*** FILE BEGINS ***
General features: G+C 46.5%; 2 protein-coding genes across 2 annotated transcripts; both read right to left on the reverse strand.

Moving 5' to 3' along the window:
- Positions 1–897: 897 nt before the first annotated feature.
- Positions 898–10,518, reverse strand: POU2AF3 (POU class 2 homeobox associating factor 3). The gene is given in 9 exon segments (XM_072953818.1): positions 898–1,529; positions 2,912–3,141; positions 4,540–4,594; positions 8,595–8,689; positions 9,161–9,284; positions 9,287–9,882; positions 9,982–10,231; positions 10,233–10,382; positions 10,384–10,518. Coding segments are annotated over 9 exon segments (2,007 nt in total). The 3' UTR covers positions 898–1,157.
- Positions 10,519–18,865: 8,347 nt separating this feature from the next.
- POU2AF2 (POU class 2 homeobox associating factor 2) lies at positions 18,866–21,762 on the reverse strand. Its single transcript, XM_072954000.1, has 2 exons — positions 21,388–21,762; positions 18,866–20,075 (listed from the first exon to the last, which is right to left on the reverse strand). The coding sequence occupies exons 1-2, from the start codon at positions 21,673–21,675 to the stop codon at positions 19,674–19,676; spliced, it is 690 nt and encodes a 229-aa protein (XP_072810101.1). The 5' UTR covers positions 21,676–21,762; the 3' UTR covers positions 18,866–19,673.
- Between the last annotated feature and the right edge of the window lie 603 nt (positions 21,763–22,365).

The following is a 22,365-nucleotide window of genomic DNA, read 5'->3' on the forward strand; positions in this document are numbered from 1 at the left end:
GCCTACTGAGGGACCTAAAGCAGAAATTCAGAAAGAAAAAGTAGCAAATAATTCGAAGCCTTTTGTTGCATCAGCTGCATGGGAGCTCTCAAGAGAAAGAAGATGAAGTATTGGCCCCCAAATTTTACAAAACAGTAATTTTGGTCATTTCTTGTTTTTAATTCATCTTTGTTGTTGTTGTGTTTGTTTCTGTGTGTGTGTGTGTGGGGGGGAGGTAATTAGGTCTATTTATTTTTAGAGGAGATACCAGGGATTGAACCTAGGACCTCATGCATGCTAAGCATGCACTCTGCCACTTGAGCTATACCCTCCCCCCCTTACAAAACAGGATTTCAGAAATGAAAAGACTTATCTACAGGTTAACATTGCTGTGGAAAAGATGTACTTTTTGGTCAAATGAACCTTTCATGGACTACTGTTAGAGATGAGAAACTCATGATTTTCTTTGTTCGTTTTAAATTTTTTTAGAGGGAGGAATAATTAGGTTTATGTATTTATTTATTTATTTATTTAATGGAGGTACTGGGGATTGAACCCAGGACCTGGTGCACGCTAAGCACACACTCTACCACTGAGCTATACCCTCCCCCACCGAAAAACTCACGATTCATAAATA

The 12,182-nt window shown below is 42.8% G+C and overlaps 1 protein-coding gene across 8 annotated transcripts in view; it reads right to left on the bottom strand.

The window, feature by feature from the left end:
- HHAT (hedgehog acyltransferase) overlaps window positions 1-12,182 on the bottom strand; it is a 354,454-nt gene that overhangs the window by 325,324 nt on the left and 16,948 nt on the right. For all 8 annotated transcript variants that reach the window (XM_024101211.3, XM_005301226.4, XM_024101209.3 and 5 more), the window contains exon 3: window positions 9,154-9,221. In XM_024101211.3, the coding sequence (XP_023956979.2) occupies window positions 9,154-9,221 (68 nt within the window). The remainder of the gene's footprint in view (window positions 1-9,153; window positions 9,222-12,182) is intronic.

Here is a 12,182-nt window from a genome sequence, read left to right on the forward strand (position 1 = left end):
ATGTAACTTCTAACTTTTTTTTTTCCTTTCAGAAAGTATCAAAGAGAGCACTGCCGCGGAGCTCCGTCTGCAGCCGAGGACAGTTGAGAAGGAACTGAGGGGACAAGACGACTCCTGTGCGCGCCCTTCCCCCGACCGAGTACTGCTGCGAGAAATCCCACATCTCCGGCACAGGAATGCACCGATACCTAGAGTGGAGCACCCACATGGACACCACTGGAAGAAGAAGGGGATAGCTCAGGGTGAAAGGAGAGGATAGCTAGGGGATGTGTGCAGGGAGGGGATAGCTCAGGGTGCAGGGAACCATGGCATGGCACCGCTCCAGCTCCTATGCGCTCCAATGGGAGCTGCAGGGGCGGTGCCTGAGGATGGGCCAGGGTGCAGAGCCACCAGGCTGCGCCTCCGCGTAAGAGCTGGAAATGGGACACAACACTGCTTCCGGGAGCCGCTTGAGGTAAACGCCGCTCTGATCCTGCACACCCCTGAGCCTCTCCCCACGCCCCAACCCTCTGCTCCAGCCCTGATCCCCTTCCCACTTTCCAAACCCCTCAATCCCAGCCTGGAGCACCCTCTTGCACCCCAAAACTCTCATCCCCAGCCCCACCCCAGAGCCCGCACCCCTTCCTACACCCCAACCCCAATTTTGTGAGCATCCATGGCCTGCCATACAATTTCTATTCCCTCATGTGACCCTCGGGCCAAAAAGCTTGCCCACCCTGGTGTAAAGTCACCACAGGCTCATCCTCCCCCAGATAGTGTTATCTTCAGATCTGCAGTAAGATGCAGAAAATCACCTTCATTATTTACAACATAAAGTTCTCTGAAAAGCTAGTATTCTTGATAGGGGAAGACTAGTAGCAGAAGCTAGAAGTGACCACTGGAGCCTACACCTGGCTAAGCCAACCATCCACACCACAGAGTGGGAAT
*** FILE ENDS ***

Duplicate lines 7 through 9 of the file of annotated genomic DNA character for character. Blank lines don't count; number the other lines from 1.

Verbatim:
- Between the last annotated feature and the right edge of the window lie 603 nt (positions 21,763–22,365).

The following is a 22,365-nucleotide window of genomic DNA, read 5'->3' on the forward strand; positions in this document are numbered from 1 at the left end:
GCCTACTGAGGGACCTAAAGCAGAAATTCAGAAAGAAAAAGTAGCAAATAATTCGAAGCCTTTTGTTGCATCAGCTGCATGGGAGCTCTCAAGAGAAAGAAGATGAAGTATTGGCCCCCAAATTTTACAAAACAGTAATTTTGGTCATTTCTTGTTTTTAATTCATCTTTGTTGTTGTTGTGTTTGTTTCTGTGTGTGTGTGTGTGGGGGGGAGGTAATTAGGTCTATTTATTTTTAGAGGAGATACCAGGGATTGAACCTAGGACCTCATGCATGCTAAGCATGCACTCTGCCACTTGAGCTATACCCTCCCCCCCTTACAAAACAGGATTTCAGAAATGAAAAGACTTATCTACAGGTTAACATTGCTGTGGAAAAGATGTACTTTTTGGTCAAATGAACCTTTCATGGACTACTGTTAGAGATGAGAAACTCATGATTTTCTTTGTTCGTTTTAAATTTTTTTAGAGGGAGGAATAATTAGGTTTATGTATTTATTTATTTATTTATTTAATGGAGGTACTGGGGATTGAACCCAGGACCTGGTGCACGCTAAGCACACACTCTACCACTGAGCTATACCCTCCCCCACCGAAAAACTCACGATTCATAAATA